There isn’t a single turkey in the bunch at this year’s Vancouver South African Film Festival, but if we had to recommend three titles? (All screenings take place at SFU’s Goldcorp Centre for the Arts.)
Whispering Truth to Power
A must-see not just for the insight into South Africa’s admirable post-1994 constitution but for what it tells us about ourselves. Formerly of the African National Congress, Thuli Madonsela took up her post as the country’s public protector with the incorruptible steel of Eliot Ness wedded to the beatific serenity of Bob Ross.
Her job was to root out government corruption, which she did with frequent significant success. Shameela Seedat’s film catches Madonsela as she takes on clownish grifter president Jacob Zuma in the tense final weeks of her position, embattled on all sides by the usual parade of assholes on the right, nationalist militants on the left, and even her own radicalized daughter.
A fascinating picture emerges, not least of all because the United States just squandered two years on its own dangerously clownish grifter with a fantasy probe into the one crime he didn’t commit. If Robert Mueller is an actor in a play, Madonsela, inspiringly, was the real thing. For God’s sake, make Rachel Maddow watch this! Friday, March 29 (7 p.m.)
Nommer 37 (Number 37)
The poverty- and crime-ridden Cape Flats area is the location for this sizzling, superbly crafted thriller.
Small-time hood Randal ends up disabled and in debt to psycho loan shark Emmie after a drug deal goes south. Confined to a wheelchair, and observing the even more dangerous gangsters occupying the opposite tenement through a new pair of binoculars, Randal enlists his girlfriend, Pam, and their friend Warren in a heist that might save his life.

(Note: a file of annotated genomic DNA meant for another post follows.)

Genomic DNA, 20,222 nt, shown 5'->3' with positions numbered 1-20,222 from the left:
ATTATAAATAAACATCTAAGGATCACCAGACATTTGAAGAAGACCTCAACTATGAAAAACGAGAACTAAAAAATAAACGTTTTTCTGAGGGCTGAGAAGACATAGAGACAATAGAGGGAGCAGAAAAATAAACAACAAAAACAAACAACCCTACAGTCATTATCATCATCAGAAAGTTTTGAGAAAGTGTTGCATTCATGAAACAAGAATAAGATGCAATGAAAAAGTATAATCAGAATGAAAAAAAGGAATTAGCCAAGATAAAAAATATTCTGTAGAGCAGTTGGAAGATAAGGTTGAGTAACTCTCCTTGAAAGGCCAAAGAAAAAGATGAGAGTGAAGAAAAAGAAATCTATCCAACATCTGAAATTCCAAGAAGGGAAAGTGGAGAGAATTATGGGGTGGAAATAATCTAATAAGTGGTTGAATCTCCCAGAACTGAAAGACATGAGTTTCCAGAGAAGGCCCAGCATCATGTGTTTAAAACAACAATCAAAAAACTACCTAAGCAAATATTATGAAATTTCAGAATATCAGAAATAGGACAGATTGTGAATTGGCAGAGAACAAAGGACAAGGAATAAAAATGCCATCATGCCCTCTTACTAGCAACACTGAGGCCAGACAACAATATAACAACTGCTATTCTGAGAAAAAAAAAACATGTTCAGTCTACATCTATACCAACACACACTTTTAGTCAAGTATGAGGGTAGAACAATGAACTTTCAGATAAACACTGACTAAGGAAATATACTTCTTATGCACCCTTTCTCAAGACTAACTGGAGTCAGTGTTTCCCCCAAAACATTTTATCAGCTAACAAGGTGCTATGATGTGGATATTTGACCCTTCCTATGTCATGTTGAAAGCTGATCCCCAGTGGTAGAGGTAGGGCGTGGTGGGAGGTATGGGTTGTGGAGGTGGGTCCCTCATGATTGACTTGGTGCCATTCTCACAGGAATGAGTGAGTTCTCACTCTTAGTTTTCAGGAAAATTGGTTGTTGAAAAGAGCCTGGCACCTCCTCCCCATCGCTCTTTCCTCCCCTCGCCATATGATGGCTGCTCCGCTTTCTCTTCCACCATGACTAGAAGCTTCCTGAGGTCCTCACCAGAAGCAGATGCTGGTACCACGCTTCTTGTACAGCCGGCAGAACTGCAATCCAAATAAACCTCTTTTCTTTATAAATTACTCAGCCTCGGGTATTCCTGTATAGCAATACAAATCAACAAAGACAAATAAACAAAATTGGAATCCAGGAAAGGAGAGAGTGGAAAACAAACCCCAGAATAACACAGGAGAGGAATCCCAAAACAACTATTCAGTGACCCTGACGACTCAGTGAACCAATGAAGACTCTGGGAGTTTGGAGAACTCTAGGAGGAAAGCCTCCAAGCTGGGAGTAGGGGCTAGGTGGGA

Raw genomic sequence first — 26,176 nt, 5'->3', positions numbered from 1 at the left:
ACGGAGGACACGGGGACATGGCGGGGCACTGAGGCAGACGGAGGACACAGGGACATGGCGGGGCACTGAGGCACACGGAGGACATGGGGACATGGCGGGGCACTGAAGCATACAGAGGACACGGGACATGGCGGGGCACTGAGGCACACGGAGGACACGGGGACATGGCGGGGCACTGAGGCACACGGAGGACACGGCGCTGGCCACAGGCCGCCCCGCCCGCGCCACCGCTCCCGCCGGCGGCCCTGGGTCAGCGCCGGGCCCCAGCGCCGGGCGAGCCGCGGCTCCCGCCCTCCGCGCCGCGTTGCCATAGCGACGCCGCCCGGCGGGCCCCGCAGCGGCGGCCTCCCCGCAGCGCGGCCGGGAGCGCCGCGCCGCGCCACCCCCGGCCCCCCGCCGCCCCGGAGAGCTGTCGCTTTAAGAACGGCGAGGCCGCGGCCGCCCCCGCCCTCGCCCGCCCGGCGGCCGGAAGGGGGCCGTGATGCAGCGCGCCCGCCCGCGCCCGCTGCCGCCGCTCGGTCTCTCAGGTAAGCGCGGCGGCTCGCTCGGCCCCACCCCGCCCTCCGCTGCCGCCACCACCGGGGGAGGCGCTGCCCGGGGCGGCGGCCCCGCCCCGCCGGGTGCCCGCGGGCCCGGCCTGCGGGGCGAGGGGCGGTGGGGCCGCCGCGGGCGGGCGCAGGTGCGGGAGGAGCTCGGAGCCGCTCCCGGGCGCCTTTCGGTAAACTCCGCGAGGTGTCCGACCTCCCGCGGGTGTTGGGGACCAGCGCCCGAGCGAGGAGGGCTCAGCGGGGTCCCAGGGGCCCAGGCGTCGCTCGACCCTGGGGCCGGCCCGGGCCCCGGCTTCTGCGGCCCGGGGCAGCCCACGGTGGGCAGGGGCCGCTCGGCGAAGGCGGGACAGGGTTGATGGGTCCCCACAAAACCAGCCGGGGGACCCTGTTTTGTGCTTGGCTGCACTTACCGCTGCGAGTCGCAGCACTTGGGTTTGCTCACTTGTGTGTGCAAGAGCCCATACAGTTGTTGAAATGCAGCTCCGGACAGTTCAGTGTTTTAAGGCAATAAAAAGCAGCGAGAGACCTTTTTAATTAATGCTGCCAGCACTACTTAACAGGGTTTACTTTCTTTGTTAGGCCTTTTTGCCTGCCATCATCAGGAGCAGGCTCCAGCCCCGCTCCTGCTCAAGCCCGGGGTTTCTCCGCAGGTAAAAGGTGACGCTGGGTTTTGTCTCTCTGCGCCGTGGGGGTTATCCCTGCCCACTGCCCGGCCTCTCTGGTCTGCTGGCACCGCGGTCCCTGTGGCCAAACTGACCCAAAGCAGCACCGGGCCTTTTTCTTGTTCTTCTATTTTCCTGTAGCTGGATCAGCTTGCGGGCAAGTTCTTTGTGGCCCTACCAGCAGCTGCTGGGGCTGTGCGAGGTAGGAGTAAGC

So, yes, this is Rear Window with bad guys on all sides and an ambient vibe of peril and official corruption that would give Alfred Hitchcock the night sweats. If it takes a growing handful of contrivances to keep the plot moving, well, we’ve certainly forgiven Brian De Palma for worse, and Nommer 37 exudes the same kind of joy at such pure cinematic flight. Plus, it works.
By the end, we’re exhausted by the tension and in love with its cast of desperate but engaging losers. Saturday, March 30 (7:30 p.m.)
For young Johan, the best way to deal with national service is to put his musical talents to work for the South African Defence Force Church Choir and Concert Group, a.k.a. the Canaries. Not that this strange crucible of religious and political zealotry is necessarily the place for a sensitive teen who carries a picture of Boy George inside his Bible.
Set in 1985, Kanarie enjoys a privileged view of an era that was scary and dangerous for anyone at odds with the paralyzing conformity of extreme right-wing rule, black or white. Johan is gradually liberated with the help of people he meets on his journey, like a middle-class fashion designer who furtively wishes the obviously queer boy could “fly away from this godforsaken country”, and a woman who bravely denounces the Defence Force mission as anything but Christlike.
Outstanding performances and music make this a rousing, much-recommended effort, while the Culture Club references (some deeper than you’d expect!) poignantly remind us of a time over here when we wondered what in God’s name was happening over there. Sunday, March 31 (7 p.m.)